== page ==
Hillsborough School Board Fight
"When Jennifer Faliero told me to resign, my first thought was, 'How do you of all people ask for my resignation,' " Griffin said, noting that Faliero should address her own problems before attacking her.
As the Times reported last week, Faliero tried to keep hidden her recent move out of her east Hillsborough district, where she is required to reside by law. After initially denying the move, Faliero detailed how financial struggles and a divorce prompted her to relocate temporarily to south Tampa. Faliero says that she intents to move back to east Hillsborough as soon as possible.
Faliero stood by her morning remarks to Griffin, explaining that in her opinion Griffin has been wasting Board time defending herself from criticism. "I don't feel it was below the belt," Faliero said. "I feel it was a candid comment based on an assessment."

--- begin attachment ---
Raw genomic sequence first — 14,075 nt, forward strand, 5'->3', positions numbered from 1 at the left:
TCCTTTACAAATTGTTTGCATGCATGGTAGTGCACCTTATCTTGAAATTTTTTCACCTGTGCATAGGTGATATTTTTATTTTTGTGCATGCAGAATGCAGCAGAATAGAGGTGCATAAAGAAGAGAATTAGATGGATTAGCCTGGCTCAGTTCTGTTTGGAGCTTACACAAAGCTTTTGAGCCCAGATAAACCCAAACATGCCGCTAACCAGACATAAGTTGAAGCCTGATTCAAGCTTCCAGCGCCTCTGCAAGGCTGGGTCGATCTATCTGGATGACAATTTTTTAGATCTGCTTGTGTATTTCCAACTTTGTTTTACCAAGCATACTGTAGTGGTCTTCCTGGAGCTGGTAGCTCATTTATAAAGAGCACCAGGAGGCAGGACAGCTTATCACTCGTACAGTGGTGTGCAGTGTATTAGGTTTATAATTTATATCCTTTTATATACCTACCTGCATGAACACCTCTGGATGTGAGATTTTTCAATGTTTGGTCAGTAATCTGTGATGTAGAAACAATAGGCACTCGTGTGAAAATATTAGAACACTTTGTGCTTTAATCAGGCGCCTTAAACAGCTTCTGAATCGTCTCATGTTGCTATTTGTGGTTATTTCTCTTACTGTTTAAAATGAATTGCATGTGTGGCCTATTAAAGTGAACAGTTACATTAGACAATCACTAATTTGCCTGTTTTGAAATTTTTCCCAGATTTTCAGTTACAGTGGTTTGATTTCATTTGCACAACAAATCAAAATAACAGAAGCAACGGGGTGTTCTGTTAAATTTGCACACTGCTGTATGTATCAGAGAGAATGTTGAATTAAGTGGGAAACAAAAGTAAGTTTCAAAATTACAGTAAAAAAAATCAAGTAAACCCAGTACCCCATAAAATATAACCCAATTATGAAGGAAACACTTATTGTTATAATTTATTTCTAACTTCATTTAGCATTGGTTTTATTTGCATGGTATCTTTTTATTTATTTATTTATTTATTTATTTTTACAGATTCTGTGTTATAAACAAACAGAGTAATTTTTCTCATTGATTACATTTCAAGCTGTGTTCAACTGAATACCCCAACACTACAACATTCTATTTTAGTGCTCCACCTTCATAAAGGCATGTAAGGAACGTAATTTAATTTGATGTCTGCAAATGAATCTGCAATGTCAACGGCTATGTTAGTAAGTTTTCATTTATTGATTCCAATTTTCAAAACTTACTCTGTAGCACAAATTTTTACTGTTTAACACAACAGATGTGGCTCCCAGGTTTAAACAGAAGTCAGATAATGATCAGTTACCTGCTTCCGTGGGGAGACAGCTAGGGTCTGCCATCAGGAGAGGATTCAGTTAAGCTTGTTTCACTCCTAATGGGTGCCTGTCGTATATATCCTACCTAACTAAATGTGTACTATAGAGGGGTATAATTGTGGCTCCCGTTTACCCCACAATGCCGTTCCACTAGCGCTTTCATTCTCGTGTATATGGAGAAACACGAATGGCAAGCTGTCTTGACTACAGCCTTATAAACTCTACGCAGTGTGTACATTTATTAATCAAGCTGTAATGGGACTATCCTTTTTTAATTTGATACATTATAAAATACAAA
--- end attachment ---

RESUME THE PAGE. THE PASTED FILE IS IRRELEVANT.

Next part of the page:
"You've got to earn your way," Faliero added. "You've got to earn your respect and you've got to learn how to work in the system."
Griffin fired back that she wasn't elected to "go along to get along."
"They don't like debate," Griffin said. "I think I'm highly effective. We're having conversations now that have not been conversations in the school district's history. We're talking about real issues."
The spat highlighted growing divisions on the usually placid Hillsborough School Board. Griffin, who was elected last year, and Susan Valdes, who is in the third-year of her first term, increasingly are distanced from the rest of the Board. Both gave Superintendent MaryEllen Elia low marks in a recent evaluation, in sharp contrast to her other bosses on the seven-member School Board.
Trust and leadership dominated the discussion after Griffin left the meeting. While Board members agreed that progress had been made, Valdes was quick to note that much still remained to be done.
"Be heard. Respect," Valdes said. "Just the things that we learned in kindergarten, for crying out loud."